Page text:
Roberts' Rules on Supreme Court Procedure
Paul Rothstein, Georgetown University law professor
WASHINGTON - Empathy for the uninsured and disdain for partisanship contributed to the deciding vote on Obamacare from Supreme Court Chief Justice John Roberts, according to a former colleague of his and constitutional legal expert.
Many were surprised that the chief justice, appointed by conservative Republican George W. Bush, upheld the more liberal provisions of the Affordable Care Act, touted by President Barack Obama as the signature achievements of the health reform.
Paul Rothstein, law professor at Georgetown Law School, tells WTOP the man with whom he used to teach needed to land on "the right side of history" and "morality" as the deciding vote on an increasingly partisan court.
Roberts, who has suffered multiple strokes, must have recognized the luxuries afforded to him by his station, Rothstein says, and felt the need to help those who are not eligible for government health care or have a salary large enough to purchase private provisions.
The decision, however, may have made more enemies than friends for Roberts.
"It's a very odd decision," Rothstein says of Roberts' ruling to uphold the law's mandate for most to purchase health insurance or face a monetary penalty. "The conservative guy went liberal, but he also kind of changed the grounds on which the law would be upheld."
The Supreme Court had been considering whether Obama's health care law violated the Commerce Clause of the Constitution, which governs Congress' power to regulate commerce across state lines. Roberts, instead, framed his argument that the imposed penalty is a tax, which is within Congress' rights to impose.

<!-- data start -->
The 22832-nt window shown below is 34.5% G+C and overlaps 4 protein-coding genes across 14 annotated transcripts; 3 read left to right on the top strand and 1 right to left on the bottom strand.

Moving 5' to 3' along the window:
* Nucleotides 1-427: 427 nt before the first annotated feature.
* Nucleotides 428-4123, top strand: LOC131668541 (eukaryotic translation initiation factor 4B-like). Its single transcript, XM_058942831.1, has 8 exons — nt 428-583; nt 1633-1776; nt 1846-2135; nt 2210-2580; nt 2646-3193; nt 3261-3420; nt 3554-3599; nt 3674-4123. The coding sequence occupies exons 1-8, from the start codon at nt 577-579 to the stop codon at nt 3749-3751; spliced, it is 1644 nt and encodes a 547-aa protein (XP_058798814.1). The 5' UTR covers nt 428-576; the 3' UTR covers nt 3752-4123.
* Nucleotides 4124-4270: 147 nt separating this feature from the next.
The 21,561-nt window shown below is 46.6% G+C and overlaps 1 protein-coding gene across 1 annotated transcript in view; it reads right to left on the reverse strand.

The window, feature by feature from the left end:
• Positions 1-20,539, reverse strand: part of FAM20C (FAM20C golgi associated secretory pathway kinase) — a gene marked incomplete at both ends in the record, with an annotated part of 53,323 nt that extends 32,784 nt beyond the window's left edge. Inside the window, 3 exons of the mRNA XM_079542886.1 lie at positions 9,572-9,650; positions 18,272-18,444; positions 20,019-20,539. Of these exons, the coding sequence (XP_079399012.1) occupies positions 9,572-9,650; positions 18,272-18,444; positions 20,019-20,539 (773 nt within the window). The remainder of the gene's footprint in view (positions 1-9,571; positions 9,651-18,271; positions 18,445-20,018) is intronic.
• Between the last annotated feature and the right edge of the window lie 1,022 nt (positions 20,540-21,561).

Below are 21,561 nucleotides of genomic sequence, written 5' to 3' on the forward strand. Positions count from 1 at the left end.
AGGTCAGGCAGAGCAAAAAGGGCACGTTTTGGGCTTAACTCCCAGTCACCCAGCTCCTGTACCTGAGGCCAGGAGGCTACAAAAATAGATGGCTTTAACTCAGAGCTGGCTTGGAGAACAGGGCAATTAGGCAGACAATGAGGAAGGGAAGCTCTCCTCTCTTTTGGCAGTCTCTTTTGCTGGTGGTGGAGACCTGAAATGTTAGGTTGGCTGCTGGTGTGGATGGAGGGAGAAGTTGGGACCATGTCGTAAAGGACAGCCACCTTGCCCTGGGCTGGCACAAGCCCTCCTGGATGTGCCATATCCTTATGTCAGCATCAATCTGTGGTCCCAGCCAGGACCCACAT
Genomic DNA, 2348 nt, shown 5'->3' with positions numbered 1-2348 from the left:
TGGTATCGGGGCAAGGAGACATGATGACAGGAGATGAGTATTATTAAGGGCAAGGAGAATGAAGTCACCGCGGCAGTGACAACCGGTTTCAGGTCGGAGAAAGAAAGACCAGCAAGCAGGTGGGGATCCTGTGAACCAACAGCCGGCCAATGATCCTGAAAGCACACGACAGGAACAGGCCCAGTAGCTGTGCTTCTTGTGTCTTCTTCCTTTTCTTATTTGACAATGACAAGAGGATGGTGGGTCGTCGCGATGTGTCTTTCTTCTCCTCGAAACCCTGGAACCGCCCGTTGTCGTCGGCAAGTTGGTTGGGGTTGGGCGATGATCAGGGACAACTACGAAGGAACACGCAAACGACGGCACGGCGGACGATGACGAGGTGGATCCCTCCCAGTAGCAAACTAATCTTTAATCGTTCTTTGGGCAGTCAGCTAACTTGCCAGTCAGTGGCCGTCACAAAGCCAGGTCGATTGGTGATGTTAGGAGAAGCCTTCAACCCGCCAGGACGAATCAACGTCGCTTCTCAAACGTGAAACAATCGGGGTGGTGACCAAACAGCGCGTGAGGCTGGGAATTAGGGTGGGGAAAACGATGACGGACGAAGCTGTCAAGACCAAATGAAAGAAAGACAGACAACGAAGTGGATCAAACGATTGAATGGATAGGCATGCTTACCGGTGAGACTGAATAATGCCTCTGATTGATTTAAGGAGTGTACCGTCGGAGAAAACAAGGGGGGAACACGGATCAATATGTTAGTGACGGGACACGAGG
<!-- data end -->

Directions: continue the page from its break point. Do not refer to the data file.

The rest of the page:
Check out the full opinion document from the members of the Supreme Court here.
Conscience Amid Law
The very nature of the Supreme Court forces the justices to apply their own opinions and beliefs into legal decisions, as cases would not have made it through lower courts if there weren't legal support on both sides of the debate. Roberts' experience with his own health and working in big business would have swayed his final decision, Rothstein says.
"Whatever he had decided on this, he would have had good health care," he says. "He was probably thinking about the millions of people who are less fortunate than he is."
The ACA is also an "ingenious" plan, Rothstein says, in how it draws the private sector in to provide federal government-mandated health care. This "socialist- capitalist" compromise will be a boon for private industry, and another reason why Roberts acted as "big business' friend."
Taking the Politics out of the Court
Roberts' decision also came from his desire to purify a court mired in political division, Rothstein says.
Justices Anatonin Scalia, Anthony Kennedy, Clarence Thomas and Samuel Alito were appointed by conservatives (Ronald Reagan for the first two, George H.W. Bush and George W. Bush for the last), while Ruth Bader Ginsberg, Stephen Breyer, Sonia Sotomayor and Elena Kagan got to the bench via liberals (Bill Clinton for the first two, Obama for the last).
And Roberts' role as the deciding vote was unexpected. Kennedy is usually known as the "swing vote" justice and most pundits anticipated the final ruling would come down to his vote.
"(Roberts) wanted to show that the Supreme Court is more responsible to legal principles than they are to partisan principles," says Rothstein. "He has eyes on his legacy."
Learn more about the nuances of Roberts' ruling in the full audio interview at right.
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